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Determing If A Pearl Is Real Or Fake In Antique Jewelry

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Pearls are beautiful, feminine, demure, and classic. If you know what to look for and how to shop for antique jewelry at an estate sale, you can find real pearls for yourself or to resell. But what do real pearls look like? The following is a guide to help you find and purchase real pearl jewelry.

Uncultured vs. cultured vs. imitation

First of all, let's talk about the different categories of pearls. Pearls that occur naturally, in a mollusk shell, that are discovered and then harvested, otherwise known as uncultured, are extremely rare. All mollusks have the ability to create pearls. Most pearls that you see have been cultured, meaning that they are "real" but were made by introducing a foreign object into a mollusk and then harvesting the resulting pearl.

Pearls used to be considered more valuable than diamonds. They were reserved for royalty and the extremely wealthy. Even when pearls were first being harvested, they were very rare and therefore very valuable. Pearls began to be cultured in the early 1900s. If you come across estate jewelry with pearls that was made during the civil war, during reconstruction, or during the Victorian periods, if the pearl passes the tooth test, it is most likely real. Jewelry experts swear by the tooth test. Real pearls, whether cultured or uncultured, will feel gritty, while imitation pearls will feel smooth. Naturally occurring pearls are also very small and are rarely uniform in shape. Faux pearls will not pass the tooth test.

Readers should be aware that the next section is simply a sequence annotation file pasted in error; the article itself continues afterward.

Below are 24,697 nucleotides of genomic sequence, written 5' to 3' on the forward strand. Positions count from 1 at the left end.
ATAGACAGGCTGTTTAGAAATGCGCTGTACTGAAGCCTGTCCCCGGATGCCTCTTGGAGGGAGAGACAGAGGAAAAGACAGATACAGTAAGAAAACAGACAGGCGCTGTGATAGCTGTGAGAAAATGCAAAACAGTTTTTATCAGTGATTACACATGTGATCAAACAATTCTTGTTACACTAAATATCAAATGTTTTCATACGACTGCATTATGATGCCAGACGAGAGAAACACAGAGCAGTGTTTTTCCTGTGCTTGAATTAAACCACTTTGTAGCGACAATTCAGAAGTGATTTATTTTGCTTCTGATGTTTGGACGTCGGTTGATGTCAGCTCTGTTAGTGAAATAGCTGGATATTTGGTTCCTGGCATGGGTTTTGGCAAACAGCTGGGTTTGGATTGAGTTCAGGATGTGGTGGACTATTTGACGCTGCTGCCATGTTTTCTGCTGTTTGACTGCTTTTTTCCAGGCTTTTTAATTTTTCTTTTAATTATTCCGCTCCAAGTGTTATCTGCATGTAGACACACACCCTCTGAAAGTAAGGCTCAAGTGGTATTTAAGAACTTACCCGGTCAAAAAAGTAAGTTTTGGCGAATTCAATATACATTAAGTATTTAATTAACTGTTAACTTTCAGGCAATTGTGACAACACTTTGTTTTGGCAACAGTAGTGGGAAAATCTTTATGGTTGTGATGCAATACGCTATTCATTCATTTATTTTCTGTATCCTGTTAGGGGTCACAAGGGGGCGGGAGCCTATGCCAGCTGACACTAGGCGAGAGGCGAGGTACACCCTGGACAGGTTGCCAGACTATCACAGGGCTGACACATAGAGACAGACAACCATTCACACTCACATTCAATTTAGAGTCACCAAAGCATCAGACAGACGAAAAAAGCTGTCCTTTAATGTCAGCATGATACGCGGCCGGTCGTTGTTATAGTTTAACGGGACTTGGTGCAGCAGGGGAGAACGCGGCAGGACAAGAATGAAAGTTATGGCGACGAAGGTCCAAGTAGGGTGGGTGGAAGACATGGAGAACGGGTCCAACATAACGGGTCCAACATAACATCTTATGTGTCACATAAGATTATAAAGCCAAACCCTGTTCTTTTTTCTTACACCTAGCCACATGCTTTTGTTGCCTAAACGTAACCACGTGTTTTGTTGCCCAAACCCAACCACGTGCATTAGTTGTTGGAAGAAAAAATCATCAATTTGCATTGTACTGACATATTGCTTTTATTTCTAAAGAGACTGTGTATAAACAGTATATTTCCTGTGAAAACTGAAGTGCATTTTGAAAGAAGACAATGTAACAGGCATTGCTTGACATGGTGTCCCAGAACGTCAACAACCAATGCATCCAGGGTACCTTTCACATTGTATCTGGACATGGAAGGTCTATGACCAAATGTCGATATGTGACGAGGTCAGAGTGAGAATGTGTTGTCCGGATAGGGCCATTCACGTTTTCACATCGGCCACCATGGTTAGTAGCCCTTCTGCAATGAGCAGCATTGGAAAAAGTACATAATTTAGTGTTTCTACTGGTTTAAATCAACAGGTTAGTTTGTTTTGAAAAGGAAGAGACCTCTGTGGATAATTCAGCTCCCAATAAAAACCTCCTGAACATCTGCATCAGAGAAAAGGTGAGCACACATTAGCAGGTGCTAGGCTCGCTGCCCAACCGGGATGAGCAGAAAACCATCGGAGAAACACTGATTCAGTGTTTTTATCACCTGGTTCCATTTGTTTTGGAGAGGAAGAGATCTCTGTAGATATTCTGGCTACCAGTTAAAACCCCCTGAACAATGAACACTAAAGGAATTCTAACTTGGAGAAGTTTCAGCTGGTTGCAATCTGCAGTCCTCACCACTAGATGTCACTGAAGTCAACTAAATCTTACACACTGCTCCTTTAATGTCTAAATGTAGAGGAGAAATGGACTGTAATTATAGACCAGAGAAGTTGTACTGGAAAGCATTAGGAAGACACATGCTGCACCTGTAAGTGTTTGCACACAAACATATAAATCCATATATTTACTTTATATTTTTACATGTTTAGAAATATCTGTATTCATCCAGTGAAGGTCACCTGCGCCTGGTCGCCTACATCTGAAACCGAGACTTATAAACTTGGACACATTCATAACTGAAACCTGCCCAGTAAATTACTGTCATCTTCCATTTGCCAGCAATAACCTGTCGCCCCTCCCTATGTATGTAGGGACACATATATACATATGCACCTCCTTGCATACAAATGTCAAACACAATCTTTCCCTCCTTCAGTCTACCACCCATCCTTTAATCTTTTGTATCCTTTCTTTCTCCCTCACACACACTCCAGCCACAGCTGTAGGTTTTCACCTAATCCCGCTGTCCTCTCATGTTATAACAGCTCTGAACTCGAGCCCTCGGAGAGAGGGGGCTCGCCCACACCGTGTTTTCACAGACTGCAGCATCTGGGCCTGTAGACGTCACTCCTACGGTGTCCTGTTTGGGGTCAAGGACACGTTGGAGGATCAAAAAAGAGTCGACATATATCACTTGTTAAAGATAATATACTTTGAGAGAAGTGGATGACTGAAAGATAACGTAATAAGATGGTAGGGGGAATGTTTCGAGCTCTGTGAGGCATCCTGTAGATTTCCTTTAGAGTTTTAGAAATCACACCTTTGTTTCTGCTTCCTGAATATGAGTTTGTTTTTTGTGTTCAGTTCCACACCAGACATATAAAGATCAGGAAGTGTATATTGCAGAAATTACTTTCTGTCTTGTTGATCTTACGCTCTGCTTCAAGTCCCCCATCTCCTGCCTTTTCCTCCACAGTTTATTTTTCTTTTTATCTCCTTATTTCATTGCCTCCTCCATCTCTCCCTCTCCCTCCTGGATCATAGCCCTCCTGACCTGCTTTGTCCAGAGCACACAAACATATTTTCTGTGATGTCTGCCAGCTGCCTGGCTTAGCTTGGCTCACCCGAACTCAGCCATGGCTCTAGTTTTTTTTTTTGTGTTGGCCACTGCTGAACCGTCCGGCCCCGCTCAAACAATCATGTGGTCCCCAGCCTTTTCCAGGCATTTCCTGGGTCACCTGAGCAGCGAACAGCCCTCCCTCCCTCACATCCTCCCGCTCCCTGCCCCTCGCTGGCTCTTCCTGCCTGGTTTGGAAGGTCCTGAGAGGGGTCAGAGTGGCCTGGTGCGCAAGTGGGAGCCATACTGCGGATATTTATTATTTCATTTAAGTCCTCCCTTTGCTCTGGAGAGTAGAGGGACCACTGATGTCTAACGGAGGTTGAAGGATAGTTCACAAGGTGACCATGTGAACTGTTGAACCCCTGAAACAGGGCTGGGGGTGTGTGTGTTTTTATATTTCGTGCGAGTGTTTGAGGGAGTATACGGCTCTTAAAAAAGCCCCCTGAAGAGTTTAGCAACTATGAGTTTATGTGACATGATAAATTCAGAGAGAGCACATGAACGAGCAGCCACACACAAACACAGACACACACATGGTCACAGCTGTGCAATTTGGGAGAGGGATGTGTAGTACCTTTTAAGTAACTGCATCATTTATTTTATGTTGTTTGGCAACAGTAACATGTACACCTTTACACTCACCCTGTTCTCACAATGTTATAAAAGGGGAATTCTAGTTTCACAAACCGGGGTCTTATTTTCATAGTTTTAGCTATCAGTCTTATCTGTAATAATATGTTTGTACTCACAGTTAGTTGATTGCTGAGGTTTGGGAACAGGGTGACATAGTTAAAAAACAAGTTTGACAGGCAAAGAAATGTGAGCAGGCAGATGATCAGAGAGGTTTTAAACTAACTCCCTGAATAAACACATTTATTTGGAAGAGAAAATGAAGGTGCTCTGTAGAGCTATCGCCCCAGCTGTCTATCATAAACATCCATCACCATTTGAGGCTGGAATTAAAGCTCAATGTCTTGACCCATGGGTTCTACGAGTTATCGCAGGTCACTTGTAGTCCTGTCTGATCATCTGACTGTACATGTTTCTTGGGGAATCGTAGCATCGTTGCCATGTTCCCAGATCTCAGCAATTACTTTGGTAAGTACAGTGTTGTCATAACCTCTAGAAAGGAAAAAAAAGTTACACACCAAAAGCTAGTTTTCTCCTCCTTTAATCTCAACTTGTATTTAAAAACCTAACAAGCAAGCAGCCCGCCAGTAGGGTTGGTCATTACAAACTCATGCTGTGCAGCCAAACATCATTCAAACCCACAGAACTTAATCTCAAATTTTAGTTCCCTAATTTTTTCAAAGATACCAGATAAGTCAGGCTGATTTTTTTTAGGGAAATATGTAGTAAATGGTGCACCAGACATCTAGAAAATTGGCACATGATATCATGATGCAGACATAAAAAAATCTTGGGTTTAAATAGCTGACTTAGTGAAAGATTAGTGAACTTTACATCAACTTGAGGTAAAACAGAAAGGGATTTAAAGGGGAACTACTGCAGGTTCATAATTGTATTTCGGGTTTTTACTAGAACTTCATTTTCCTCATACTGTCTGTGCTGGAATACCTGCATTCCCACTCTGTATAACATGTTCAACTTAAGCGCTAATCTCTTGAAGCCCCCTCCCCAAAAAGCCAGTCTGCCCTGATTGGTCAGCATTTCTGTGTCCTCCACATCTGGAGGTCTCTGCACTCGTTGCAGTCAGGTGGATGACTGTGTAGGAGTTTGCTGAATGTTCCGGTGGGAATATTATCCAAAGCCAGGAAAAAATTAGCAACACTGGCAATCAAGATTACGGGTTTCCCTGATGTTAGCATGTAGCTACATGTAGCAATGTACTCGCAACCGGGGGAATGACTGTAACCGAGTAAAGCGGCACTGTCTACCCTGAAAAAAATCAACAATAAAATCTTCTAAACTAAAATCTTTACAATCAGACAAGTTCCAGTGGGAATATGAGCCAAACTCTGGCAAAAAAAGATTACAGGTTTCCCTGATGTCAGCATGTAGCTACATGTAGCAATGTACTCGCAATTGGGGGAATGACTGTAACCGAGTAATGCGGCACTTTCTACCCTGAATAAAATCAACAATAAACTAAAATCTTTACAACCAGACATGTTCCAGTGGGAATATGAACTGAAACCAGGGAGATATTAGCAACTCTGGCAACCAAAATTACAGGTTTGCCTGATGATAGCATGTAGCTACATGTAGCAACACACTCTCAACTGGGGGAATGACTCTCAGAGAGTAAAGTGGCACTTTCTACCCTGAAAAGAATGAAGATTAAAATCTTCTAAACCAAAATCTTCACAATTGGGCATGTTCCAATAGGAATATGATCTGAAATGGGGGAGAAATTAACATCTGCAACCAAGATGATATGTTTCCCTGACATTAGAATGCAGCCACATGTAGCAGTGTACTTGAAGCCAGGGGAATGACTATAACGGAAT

Antique pearl jewelry from the Edwardian period and Post-World War I, may have real pearls but any pearl jewelry that you find from the 20th century is likely to have either cultured or imitation pearls. Antique Imitation or "fake" pearls are made out of varied substances including the inside of oyster shells, bone, glass, and fish scales.

How to tell if a piece of jewelry has real or fake pearls

Cultured pearls are still "real" pearls. You are much more likely to run across cultured pearls than the rare and valuable uncultured kind. If you encounter a piece of antique pearl jewelry at an estate sale, ask yourself the following questions. First of all, what era is the piece from? Jewelry manufactured prior to the 20th century is much more likely to have real pearls set in it. Next, look at the size and color. If you find a piece with large, uniform, white pearls, it is most likely to be a fake. Real pearls will be smaller and have slight and subtle variations in color.

For professional jewelry services, contact a company such as The Owl's Tale.